I am open about the fact that I am a bit of a geeky bloke. I like to repair things. Actually I Like to take things apart and see how they work and as I have got older I have become (slightly) better at getting them back together and working again.
So if something breaks, I always start from the position of seeing if I can repair it. We all know this is a more environmental route don’t we?
But when my almost new Morphy Richards slow cooker crockpot broke (because you can’t use it on the hob to get it going – doh!!), I thought it would be a simple case of buying a new crockpot and that would be that.
So I stumbled around the Morphy Richards site and spares are listed as accessories there. It’s a ceramic pot. They break. Surely they should describe it as a replacement? I did eventually find one at £15.86 with the benefit of free delivery.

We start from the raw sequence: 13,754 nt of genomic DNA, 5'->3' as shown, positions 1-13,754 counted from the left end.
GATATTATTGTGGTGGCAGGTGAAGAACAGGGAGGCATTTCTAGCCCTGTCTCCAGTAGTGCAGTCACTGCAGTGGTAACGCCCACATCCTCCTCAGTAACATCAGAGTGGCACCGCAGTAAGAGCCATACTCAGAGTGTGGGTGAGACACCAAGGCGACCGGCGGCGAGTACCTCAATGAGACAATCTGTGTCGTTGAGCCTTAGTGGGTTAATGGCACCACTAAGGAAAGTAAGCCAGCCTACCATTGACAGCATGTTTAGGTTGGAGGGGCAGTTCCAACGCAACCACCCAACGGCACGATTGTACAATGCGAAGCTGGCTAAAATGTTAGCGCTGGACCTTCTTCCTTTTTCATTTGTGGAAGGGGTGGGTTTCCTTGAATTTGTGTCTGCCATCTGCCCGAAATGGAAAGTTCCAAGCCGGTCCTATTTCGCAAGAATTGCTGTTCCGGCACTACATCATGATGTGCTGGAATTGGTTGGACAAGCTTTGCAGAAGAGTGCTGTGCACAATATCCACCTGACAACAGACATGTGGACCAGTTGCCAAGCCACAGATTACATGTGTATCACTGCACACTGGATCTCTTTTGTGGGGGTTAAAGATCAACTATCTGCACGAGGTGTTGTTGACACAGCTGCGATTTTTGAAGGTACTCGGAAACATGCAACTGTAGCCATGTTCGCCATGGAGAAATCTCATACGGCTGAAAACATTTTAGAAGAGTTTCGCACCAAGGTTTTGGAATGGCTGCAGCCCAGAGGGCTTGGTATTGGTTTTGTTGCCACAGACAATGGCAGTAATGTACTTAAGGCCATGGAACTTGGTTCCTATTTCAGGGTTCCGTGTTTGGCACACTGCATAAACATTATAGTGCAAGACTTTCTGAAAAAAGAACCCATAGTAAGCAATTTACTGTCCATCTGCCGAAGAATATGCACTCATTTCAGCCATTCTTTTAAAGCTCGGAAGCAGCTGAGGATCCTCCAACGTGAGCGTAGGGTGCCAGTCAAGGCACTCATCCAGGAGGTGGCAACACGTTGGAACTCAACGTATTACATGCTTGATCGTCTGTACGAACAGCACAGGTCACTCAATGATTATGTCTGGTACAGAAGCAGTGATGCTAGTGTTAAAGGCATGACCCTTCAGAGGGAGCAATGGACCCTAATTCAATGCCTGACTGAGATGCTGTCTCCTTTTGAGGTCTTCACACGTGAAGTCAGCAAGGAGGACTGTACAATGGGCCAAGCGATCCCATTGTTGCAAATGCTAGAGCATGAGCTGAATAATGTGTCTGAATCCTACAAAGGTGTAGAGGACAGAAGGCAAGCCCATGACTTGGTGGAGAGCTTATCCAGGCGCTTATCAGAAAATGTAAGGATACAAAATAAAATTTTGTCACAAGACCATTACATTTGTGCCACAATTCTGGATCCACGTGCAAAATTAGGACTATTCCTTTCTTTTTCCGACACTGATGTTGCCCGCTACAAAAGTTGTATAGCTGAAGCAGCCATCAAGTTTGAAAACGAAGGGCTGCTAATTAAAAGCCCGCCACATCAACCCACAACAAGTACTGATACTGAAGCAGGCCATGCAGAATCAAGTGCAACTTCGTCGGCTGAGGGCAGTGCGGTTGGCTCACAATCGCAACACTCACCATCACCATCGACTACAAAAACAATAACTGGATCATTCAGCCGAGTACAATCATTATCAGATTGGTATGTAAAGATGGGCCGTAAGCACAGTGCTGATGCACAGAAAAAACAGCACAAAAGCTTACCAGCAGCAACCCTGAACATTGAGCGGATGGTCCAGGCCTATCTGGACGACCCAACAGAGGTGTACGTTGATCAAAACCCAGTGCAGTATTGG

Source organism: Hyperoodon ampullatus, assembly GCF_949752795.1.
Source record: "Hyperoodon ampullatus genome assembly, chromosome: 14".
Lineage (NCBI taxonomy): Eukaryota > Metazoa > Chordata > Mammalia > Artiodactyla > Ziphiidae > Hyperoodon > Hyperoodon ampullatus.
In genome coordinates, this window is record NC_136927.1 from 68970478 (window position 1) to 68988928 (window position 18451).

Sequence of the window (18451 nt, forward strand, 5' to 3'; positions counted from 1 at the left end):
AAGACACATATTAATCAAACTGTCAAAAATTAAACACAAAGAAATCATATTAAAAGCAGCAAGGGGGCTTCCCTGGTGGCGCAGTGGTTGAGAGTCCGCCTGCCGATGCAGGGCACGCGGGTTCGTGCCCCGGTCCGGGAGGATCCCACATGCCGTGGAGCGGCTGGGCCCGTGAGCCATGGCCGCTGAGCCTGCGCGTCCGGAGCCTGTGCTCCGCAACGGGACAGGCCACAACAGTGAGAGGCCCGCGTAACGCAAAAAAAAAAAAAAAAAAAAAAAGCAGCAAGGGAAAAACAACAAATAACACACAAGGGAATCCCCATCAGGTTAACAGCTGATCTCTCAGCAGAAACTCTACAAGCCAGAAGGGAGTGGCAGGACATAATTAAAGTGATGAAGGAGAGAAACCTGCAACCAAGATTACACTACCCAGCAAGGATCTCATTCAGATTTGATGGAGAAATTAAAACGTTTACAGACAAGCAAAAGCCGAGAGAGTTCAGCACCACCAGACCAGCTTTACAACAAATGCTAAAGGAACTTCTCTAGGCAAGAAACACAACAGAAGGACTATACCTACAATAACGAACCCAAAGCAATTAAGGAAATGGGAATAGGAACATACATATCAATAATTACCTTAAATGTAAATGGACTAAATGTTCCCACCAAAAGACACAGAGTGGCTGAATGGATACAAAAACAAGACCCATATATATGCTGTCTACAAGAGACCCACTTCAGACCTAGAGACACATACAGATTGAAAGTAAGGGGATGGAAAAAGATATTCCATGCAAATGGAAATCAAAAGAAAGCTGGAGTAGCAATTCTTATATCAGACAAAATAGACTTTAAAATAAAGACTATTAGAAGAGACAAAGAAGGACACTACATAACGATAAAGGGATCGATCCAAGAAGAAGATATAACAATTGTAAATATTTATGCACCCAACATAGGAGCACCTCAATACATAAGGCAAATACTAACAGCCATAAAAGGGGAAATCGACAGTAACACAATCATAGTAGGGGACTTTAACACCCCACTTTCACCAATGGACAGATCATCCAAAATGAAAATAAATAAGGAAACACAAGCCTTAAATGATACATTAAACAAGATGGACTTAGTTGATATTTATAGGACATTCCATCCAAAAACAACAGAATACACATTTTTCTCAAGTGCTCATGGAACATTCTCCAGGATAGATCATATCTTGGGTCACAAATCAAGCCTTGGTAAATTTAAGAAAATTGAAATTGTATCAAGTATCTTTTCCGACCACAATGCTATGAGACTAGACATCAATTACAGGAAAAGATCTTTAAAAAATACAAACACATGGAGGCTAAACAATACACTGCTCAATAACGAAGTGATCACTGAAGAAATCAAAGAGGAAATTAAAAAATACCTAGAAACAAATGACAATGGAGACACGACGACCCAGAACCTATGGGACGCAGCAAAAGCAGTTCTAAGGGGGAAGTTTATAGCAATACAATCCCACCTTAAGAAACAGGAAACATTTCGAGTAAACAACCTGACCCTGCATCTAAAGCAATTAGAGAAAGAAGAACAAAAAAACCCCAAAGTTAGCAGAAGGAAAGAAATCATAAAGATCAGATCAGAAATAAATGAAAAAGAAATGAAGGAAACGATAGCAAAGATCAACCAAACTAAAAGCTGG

Spares 2 Go had one at the bargain price of £42.63
And Buy Spares had one at the rather more attractive price of £15.99, but by the time you added £4.98 shipping, this came to a less attractive £21.97
And then we come to Amazon. A new one, from stock with free delivery for £19.99.
How do they do it?
For an extra £4.13 over the cost of the cheapest delivered replacement spare part, I get the whole of the rest of the unit in a shiny box with a new warranty all delivered to home within 3 days. So where is my incentive to repair?
I don’t want to turn this into a rant, but for any brand owner, it has to be a better long term proposition to make us stay with them by incentivising a repair.
I could just have easily gone away and bought another brand and all of the retailers have some stupidly priced products in the run up to the winter months.
If the price of the biggest and most breakable part was around half of the lowest price you could by the whole unit from scratch, there would be no debate, you’d get on and stick with it. But when it is virtually the same price, however well intentioned your repair/environmental principles, you’d be silly not to take a new one.